As discussed last time, the solution to our performance problem is to ensure our
_inbound stack doesn’t get too large before we reverse it. This means we need to reverse it early; we can’t leave reversal until it’s needed to replace
Once we’ve reversed the stack, we need somewhere to keep it around until the existing
_outbound stack empties and needs replacing. If a lot of items are enqueued at once, we might have several intermediate stacks to keep around until needed. We need to ensure they are kept in order so that their items are fed out in the right order.
If only we had a data structure that allowed us to maintain an ordered sequence of immutable stacks, taking stacks off the head and adding stacks to the tail when needed.
Hang on, we do:
That’s right, our trick is to create a recursive type definition.
An incomplete definition of
ComplexImmutableQueue<T> looks like this:
This is pretty much the same as our existing
SimpleImmutableQueue<T> but with the addition of
_buffer for keeping track of any intermediate buffers that we’ve already reversed.
We’re not going to get rid of
SimpleImmutableQueue<T>, there’s no need. If our queue never gets big enough to require the intermediate buffering, we don’t need to pay the memory cost of the buffer. Instead, we’ll modify
SimpleImmutableQueue<T> so that when we
.Enqueue() an item that takes the
_inbound queue past a threshold, we’ll promote to use a
Let’s walk through how this works as we add a million items. Assuming we limit the size of our
_inbound stack to sixteen items, this is what our queue will look like after we’ve queued the first eighteen items:
When we go to
.Enqueue() the next item, we can’t add it to the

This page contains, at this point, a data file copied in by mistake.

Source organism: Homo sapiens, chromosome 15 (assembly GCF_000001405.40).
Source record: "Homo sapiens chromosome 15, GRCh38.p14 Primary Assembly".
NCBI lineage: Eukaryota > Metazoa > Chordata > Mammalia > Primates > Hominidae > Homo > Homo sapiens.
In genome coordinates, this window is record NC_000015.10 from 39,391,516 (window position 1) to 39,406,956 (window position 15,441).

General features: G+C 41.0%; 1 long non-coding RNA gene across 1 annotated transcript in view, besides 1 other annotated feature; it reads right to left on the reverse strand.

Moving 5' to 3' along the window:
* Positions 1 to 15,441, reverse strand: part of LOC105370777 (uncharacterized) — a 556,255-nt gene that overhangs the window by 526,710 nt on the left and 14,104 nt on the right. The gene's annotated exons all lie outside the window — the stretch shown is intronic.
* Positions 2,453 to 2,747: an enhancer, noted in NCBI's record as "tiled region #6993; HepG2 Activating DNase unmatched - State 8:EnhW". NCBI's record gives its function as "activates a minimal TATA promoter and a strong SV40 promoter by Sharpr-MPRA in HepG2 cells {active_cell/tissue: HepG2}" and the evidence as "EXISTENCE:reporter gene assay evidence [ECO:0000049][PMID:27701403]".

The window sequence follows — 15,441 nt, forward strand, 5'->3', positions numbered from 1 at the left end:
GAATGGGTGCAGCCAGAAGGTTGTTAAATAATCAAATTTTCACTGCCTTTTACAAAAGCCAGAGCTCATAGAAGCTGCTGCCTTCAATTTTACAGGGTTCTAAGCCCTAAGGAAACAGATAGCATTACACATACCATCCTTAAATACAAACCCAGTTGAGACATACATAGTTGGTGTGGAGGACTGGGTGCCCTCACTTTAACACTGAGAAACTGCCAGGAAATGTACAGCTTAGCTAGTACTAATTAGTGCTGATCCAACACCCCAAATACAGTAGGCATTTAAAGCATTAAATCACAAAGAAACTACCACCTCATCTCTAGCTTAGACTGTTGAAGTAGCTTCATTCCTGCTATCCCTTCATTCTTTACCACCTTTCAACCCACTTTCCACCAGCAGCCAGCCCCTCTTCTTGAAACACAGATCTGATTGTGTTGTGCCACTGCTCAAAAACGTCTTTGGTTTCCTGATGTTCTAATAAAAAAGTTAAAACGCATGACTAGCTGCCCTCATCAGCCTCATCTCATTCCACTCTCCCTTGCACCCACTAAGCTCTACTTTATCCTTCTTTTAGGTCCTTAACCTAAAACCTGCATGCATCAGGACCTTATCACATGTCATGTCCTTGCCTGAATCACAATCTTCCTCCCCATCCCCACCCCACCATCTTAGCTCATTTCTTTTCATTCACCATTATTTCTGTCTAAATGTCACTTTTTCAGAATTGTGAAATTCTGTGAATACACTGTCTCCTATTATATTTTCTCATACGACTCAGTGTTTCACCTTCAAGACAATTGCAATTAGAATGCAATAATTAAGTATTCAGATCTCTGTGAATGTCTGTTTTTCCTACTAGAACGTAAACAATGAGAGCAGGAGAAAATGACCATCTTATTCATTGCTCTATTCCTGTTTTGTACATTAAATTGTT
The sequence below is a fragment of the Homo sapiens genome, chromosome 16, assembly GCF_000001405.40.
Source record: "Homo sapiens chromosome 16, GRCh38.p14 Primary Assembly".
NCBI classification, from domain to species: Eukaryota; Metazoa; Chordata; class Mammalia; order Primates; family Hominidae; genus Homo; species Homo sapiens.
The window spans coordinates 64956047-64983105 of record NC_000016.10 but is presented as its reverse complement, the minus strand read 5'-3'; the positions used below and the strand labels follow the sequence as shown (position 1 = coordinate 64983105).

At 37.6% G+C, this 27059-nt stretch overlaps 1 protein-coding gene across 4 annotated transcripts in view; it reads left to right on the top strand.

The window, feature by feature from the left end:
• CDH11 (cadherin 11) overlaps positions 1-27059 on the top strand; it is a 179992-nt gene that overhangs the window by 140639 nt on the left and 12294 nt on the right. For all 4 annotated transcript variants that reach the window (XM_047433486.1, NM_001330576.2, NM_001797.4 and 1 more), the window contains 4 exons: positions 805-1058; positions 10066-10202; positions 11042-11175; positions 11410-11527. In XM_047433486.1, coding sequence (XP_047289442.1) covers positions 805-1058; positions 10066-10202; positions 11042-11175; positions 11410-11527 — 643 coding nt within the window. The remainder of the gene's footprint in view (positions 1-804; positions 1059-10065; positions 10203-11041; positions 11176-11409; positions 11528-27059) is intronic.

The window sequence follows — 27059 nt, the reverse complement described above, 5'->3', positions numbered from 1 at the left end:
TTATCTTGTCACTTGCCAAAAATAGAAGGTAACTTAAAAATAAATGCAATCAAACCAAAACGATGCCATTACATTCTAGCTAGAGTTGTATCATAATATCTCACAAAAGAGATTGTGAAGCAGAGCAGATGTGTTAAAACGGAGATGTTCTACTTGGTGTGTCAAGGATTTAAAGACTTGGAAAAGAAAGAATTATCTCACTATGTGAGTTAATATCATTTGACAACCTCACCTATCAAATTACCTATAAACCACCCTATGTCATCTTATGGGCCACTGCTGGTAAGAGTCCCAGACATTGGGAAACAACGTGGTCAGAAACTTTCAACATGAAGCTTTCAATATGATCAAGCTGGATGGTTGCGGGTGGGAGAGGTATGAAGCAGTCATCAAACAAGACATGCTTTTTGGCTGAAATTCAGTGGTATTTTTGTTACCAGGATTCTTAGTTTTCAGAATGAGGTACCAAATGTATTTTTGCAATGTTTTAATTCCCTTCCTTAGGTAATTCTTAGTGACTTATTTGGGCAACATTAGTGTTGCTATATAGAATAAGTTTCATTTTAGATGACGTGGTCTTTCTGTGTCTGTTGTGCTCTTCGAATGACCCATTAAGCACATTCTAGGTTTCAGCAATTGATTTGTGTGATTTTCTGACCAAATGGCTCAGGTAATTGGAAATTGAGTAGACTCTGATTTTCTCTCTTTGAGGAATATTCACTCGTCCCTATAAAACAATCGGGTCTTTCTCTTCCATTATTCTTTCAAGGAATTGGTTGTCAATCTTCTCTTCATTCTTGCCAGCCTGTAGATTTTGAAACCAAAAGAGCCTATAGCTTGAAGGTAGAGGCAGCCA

_inbound stack because the stack would exceed our threshold if it got any larger. Instead, we create a new stack for
_inbound, reverse the previous one, and put it into our
_buffer for later use.
As we add the remaining items to reach a million, each intermediate stack of sixteen items ends up enqueued in our buffer, and we end up with something like this:
Our first two items are held as the
Head of the queue and in the
_outbound stack. The last fourteen items in the
_inbound stack; and all the remaining items are held in our intermediate buffer.
Here’s the code to implement this:
The implementation for
ComplexImmutableQueue<T>.Enqueue() is very similar; the only significant difference is that we don’t start with an empty intermediate
_buffer, but instead use the buffer we’ve already started. The actual implementation is left as an exercise for the reader.
As discussed earlier, we need to implement
IEnumerable<T> for each of our queue implementations. Fortunately, we can build upon the way we’ve previously enabled enumeration of immutable stacks:
Updated 6 Feb: Fixed some errors in the code so the behaviour matches the discussion.